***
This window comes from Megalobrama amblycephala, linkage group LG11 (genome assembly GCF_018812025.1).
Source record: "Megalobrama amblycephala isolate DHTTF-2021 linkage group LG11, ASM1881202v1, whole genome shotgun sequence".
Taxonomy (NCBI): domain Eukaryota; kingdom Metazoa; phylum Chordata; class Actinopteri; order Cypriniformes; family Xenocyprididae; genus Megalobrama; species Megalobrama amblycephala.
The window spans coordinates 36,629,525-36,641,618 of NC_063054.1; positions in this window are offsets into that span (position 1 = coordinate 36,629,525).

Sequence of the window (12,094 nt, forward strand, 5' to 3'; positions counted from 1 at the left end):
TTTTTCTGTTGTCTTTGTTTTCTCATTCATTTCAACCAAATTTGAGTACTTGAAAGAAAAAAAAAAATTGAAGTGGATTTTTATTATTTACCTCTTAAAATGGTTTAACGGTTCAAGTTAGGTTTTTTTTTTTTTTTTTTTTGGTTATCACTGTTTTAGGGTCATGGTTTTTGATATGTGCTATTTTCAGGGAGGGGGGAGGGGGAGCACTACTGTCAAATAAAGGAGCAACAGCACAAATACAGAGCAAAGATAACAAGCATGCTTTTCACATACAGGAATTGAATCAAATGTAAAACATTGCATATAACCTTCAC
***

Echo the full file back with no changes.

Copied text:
This window comes from Megalobrama amblycephala, linkage group LG11 (genome assembly GCF_018812025.1).
Source record: "Megalobrama amblycephala isolate DHTTF-2021 linkage group LG11, ASM1881202v1, whole genome shotgun sequence".
Taxonomy (NCBI): domain Eukaryota; kingdom Metazoa; phylum Chordata; class Actinopteri; order Cypriniformes; family Xenocyprididae; genus Megalobrama; species Megalobrama amblycephala.
The window spans coordinates 36,629,525-36,641,618 of NC_063054.1; positions in this window are offsets into that span (position 1 = coordinate 36,629,525).

Sequence of the window (12,094 nt, forward strand, 5' to 3'; positions counted from 1 at the left end):
TTTTTCTGTTGTCTTTGTTTTCTCATTCATTTCAACCAAATTTGAGTACTTGAAAGAAAAAAAAAAATTGAAGTGGATTTTTATTATTTACCTCTTAAAATGGTTTAACGGTTCAAGTTAGGTTTTTTTTTTTTTTTTTTTTGGTTATCACTGTTTTAGGGTCATGGTTTTTGATATGTGCTATTTTCAGGGAGGGGGGAGGGGGAGCACTACTGTCAAATAAAGGAGCAACAGCACAAATACAGAGCAAAGATAACAAGCATGCTTTTCACATACAGGAATTGAATCAAATGTAAAACATTGCATATAACCTTCAC